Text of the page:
The Goal of the RCIA

I’m writing this on the First Sunday of Lent. Today is typically a hectic day in many catechumenate ministries. The candidates for election are stressed and may show up late for the parish Mass and the Rite of Sending. The catechumenate director or liturgist has a thousand details to attend to. There are friends and families of the candidates wandering around, perhaps sitting in the wrong pews. The pastor got an emergency call right before last week’s rehearsal and may be doing the rite “blind” today. And then, after it’s all over, you’ve got to get everyone together again at the cathedral for the Rite of Election, find the right seats, remember how the ritual goes, and not let your nervousness show. It can be like herding cats in a rainstorm.

So today might seem like an odd day to call to our attention the vision of the rite. On the other hand what better time than Lent to refocus and renew ourselves in what the RCIA—and the Spirit of God—call us to as catechumenate ministers?

Today, all those who will write their names in the Book of Life will move to a new stage in their journey. In a sense, you and the catechumenate team are handing them over to their godparents who will be their primary spiritual guides from now on. You might be thinking the godparents just flew in yesterday and have no clue how to continue the formation of the elect. Nevertheless, your discernment that these catechumens are now competent to live the Gospel means they are moving beyond your maternal care. It is time to look forward, to the future, to what the Spirit is asking of us.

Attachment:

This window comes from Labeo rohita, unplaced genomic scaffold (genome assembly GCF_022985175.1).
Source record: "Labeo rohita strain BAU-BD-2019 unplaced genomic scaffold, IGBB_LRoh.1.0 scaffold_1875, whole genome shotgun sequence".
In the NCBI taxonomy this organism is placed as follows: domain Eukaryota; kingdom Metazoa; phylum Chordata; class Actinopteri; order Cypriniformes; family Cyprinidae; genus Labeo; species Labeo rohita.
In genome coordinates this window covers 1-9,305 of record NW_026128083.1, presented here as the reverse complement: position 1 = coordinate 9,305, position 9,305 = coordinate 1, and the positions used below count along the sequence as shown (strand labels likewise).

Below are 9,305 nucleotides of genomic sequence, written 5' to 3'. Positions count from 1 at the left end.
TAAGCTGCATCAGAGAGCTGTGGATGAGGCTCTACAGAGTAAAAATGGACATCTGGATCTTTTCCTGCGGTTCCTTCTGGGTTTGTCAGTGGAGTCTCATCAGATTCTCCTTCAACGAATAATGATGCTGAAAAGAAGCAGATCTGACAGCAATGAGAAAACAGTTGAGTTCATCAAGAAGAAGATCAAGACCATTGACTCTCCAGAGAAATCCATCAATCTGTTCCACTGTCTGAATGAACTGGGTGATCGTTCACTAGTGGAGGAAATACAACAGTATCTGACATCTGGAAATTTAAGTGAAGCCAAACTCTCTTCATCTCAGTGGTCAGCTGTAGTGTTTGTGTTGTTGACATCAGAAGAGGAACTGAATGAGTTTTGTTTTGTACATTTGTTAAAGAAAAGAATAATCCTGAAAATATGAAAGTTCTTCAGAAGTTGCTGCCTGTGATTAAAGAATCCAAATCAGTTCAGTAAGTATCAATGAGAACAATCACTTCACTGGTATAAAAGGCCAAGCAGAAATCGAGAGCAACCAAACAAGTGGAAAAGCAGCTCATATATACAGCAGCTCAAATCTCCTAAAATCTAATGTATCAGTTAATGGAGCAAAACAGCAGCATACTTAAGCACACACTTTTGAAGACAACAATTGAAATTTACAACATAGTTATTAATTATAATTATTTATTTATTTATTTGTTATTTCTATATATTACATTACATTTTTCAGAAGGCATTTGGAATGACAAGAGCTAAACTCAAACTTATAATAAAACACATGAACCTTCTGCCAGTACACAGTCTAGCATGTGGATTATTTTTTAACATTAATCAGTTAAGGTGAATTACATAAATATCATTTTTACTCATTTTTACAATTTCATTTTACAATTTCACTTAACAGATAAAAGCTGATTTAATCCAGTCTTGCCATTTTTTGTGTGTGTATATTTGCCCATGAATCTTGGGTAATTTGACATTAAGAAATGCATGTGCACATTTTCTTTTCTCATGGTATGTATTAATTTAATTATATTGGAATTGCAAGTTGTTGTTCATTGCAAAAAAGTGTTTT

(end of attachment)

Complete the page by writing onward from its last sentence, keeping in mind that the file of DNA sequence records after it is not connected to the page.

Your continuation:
I’d like to encourage you to look forward to Easter Sunday. If stress or fatigue or insecurity ever causes you to question what it is we do and why we do it, look forward to the day St. Augustine describes as the day the newly baptized “who a little while ago were called competentes—are now called infantes. They were called competentes because they were thumping in their mother’s womb, begging to be born; now they are called infantes because they—who had first been born to the world—are now born to Christ.” (Harmless, 314)

Augustine, weary from the Vigil the night before, would often drastically abbreviate his usual three-hour homily and simply point to the neophytes standing in their white robes. If you want to see the scriptures enfleshed, he would tell them, look there. Augustine made clear to his parishioners that the neophytes were a living enfleshment of the Word.

The vision of the RCIA is that day, that moment, that miracle, when we can point to the newly baptized and say, “There is Christ made flesh.”

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